Friday, January 11, 2013

Fri 11 Jan - Los Angeles, CA

Today, we decided to head into downtown LA. It has a bit of a sad reputation of course, but we decided to have a look at it anyway. There are enough attractions there on paper to warrant a day excursion.

First up, train to Pershing Square and on the train we met our first out of work actor. A lovely african american man on his way to a job interview as an Account Manager ... you know, just to pay the bills until he can fulfill his real passion - acting". We wished him good luck for the job interview.

Once off the train we head to Angels Flight, see below. A very short funicular railway as you can see below. Shortest in the world? 25 cents to the top, which is about 1 block uphill.

Up there, we found our way between soulless big corporate skyscrapers to the Bonaventure Hotel, made "world famous" through Arnold Schwarzenegger's movie True Lies and some others. Pretty cool. We took one of the 4 sets of lifts to the 32nd floor.

Arnie went through one of these pools with his horse in the movie.

The Bonaventure Hotel was buzzing while we were there. IMTA had something on which was in full swing. IMTA? Well, it apparently stands for International Model & Talent Association. In other words, lots of very skinny tweenies tarted up and looking hopeful, mum at their side, more often than not also tarted up. Oh, this being America, there were some not so skinny youngsters there as well. All IMTA attendees also received a voucher for a free hot dog and bucket of fries. Isn't there some kind of contradiction there?

Next up, Walt Disney Concert Hall, another masterpiece designed by Frank Gehry. It is perhaps not quite up there with the Guggenheim Museum in Bilbao, but it is very impressive. Same style. Here is Di outside the main entrance.

We arrived 10.30am on the dot, and the timing could not have been more perfect. They were just starting a walking tour through the interior and exterior and also the older adjacent LA music venues - all for free. A lovely lady named Louise Sanchez was our host. Brilliant. The tour went for 1 hour and 40 minutes.

Here is another external shot of Walt Disney Concert Hall, called so because his widow contributed $50M to start the project in Walt's name and then did a huge amount of fundraising. The building was just finished before she died.

This alcove, BP Hall, with all its colourful chairs is used for pre-performance talks.

As noted, the walking tour also took us to the adjacent Mark Taper Forum, Ahmanson Theatre and Dorothy Chandler Pavilion , which is home of the LA Opera and used for a variety of cultural purposes. We were able to get into all of the main halls of these as they were all in the process of being rebuilt for future performances. All very fascinating as the places were buzzing with activity - and free!

The tour finished in the Plaza leading down to the Civic Centre and here we are in front of City Hall and the new Grand Park of Los Angeles, an attempt to rejuvenate the centre with fountains, restaurants, lawns and lots of seatings.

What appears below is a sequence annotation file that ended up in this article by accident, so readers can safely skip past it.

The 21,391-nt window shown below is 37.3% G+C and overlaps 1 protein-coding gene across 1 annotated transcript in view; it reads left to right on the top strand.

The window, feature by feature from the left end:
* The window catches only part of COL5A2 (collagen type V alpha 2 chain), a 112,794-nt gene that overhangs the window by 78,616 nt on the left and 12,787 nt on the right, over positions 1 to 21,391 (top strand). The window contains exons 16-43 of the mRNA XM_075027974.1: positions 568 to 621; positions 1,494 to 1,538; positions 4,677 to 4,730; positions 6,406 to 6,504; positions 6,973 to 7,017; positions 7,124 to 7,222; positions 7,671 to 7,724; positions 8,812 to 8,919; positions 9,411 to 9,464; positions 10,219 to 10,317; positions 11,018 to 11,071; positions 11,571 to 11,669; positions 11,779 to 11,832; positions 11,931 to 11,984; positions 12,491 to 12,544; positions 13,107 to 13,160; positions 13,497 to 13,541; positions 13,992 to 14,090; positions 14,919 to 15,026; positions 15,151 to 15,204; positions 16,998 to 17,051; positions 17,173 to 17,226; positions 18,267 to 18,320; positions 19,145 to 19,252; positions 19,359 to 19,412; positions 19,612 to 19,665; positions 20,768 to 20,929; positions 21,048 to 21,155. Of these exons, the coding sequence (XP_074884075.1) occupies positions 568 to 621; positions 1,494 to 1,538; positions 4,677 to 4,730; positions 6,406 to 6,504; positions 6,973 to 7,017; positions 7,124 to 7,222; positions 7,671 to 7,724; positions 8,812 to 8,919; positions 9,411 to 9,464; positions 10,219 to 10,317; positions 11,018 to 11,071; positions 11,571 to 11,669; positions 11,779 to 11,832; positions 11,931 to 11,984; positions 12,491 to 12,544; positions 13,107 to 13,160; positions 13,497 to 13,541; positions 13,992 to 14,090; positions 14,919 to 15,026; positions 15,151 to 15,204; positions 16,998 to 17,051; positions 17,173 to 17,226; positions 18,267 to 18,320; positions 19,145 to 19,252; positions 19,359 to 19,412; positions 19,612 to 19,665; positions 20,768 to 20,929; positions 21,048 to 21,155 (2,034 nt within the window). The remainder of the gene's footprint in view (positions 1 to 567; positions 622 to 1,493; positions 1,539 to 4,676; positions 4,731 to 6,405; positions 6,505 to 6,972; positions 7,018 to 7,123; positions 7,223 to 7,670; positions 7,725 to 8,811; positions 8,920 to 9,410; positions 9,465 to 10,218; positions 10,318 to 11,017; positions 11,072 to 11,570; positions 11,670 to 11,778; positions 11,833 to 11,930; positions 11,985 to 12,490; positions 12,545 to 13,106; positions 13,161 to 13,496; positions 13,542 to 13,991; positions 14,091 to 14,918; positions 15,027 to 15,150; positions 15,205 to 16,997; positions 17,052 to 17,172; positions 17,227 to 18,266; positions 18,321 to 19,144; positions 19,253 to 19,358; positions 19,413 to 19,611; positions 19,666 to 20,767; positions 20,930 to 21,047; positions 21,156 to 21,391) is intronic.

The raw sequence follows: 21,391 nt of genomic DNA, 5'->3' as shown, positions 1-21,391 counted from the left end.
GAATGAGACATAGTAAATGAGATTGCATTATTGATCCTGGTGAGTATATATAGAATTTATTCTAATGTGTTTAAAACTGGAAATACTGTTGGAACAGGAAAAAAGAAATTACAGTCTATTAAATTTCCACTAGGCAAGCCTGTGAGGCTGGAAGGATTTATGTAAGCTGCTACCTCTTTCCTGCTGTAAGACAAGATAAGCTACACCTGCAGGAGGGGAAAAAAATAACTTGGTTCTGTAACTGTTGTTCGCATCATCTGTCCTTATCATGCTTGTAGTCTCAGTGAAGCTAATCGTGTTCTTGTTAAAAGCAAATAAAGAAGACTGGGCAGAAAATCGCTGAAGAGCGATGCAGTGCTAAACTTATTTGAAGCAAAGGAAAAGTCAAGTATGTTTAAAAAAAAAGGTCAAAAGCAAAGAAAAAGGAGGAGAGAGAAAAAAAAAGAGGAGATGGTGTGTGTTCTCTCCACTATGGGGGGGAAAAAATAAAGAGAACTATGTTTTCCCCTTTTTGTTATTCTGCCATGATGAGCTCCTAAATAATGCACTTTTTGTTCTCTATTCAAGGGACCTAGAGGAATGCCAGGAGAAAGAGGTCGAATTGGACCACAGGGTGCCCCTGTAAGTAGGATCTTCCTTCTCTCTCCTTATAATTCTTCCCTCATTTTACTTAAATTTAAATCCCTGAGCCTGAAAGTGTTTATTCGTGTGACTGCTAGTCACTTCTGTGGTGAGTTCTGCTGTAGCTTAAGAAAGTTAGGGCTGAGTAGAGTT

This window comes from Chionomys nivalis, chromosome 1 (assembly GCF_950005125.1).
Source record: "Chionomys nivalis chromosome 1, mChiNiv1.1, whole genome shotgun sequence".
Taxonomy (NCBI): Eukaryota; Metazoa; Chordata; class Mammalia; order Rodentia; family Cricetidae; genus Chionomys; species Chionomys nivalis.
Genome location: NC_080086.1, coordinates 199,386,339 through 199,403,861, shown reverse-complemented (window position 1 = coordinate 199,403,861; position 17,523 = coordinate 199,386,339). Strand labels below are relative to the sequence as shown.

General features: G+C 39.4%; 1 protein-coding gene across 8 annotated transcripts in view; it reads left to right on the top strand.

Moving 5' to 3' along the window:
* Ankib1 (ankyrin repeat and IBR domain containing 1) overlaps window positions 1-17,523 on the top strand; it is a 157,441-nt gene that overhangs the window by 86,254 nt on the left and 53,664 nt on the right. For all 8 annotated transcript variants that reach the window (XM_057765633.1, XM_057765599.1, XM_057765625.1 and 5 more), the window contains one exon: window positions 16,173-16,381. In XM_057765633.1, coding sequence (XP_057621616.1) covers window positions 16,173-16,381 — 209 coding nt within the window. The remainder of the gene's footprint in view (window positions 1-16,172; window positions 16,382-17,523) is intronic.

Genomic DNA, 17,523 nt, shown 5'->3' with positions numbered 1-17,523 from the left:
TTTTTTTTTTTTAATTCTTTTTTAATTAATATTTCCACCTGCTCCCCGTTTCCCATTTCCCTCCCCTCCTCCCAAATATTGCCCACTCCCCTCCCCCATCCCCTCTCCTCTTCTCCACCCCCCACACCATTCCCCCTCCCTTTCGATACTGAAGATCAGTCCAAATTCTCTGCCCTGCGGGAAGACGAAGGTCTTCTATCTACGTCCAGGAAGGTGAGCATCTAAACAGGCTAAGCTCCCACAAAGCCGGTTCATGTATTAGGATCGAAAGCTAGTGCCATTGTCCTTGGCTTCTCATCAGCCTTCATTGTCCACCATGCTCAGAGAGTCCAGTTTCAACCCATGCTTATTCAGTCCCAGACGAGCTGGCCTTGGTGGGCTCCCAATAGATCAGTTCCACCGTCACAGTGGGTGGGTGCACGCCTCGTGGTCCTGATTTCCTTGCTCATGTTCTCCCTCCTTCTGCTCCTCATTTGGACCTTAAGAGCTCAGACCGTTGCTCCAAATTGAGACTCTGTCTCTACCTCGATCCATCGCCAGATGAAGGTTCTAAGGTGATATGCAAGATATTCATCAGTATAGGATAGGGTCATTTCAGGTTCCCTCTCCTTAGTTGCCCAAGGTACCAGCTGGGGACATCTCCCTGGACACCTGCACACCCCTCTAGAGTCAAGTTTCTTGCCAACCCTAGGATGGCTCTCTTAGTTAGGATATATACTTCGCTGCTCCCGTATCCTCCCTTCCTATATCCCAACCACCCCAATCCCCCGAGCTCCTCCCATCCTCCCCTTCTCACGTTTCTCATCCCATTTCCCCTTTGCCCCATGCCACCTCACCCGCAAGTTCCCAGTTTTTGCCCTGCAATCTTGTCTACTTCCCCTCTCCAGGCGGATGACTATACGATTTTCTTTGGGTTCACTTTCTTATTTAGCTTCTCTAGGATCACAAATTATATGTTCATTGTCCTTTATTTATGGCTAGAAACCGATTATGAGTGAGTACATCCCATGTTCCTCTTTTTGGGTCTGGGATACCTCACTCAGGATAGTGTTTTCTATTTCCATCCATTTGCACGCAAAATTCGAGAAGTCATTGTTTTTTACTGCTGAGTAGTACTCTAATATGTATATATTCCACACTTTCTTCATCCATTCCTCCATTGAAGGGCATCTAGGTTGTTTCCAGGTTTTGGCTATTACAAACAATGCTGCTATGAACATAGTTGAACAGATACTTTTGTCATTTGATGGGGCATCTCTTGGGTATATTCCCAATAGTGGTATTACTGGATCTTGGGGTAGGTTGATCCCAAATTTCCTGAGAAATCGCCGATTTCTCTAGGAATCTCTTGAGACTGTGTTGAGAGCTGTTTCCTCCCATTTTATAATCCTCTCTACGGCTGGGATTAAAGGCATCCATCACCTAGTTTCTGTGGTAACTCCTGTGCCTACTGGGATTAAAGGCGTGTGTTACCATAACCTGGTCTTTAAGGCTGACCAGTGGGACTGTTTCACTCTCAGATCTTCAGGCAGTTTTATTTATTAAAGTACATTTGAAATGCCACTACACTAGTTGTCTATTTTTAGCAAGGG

Time for lunch, and we went full circle back to the Grand Central Market opposite Angels Flight. Mexican food seemed appropriate and we found the place below which had much more punters waiting to order than any other, so that was it. Di (in sky blue top) is ordering, Hans is taking photos.

This bloke to the right just pushed himself to the front and start to yell for a tortilla. He got served. Everyone except Di was shouting orders to the 6 servers, all in Spanish.

Enormous amount of food for a total of $10.50. 2 very full soft shell tacos with BBQ chicken and 1 very full and heavy burrito with shredded pork. All very tasty, but even between 2 people, there was no way in the world that we could finish it up.

After lunch, we went to the LA Central Library. A better looking building from the outside than the inside as so many of these buildings are, apart from a few rooms including the children's library room which was very beautiful and a rotunda dome with very high mosaic ceilings. They had an original rare book by James Cook on display from their rare books collection of his "round the world" voyage.

Across the street was a Wells Fargo branch, and since we had decided to set up an account while we are in the US for the 6 months, we went in to open one up. Two very lovely ladies, Personal Bankers, served us and we were chatting away for more than an hour as they set up our accounts, comparing notes between the US and the Australian banking systems. They are still very fond of cheques here, so by default, we were given 2 cheque books as well as a saving account for OTTs from Australia, ATM access and debit cards.

The 2nd Personal Banker lady, Alma Murillo, had won a customer service award and was going out tonight to celebrate. Good on her. I think that we have to provide her boss with more glowing customer feedback as she was very helpful (and probably a bit tired of Hans' questions about this and that and everything, particularly on a Friday afternoon).

No fees (and no interest) means that we can keep the accounts open once we leave the US and use again for our next visit. Hopefully no tax implications in either country either, but shouldn't be as no interest is paid.

Back to Grand Central Market for a coffee before heading back home on the metro. We did go by Walgreens, which is a 24 hour chemist shop, and picked up a few things including a Virgin top-up phone card so that we can (hopefully) get Jim and Michel's Virgin phone working. We did. And we tried out the phone as we booked a tour of Hollywood stars' homes and of Hollywood crime scenes for tomorrow. Why???

Dinner was Widmar Brothers Hefeweizen beer and Jose Cuervo margarita in a bottle, supplemented with... Pringles chips, in our room. We were just too full after today's lunch. Lazy night.

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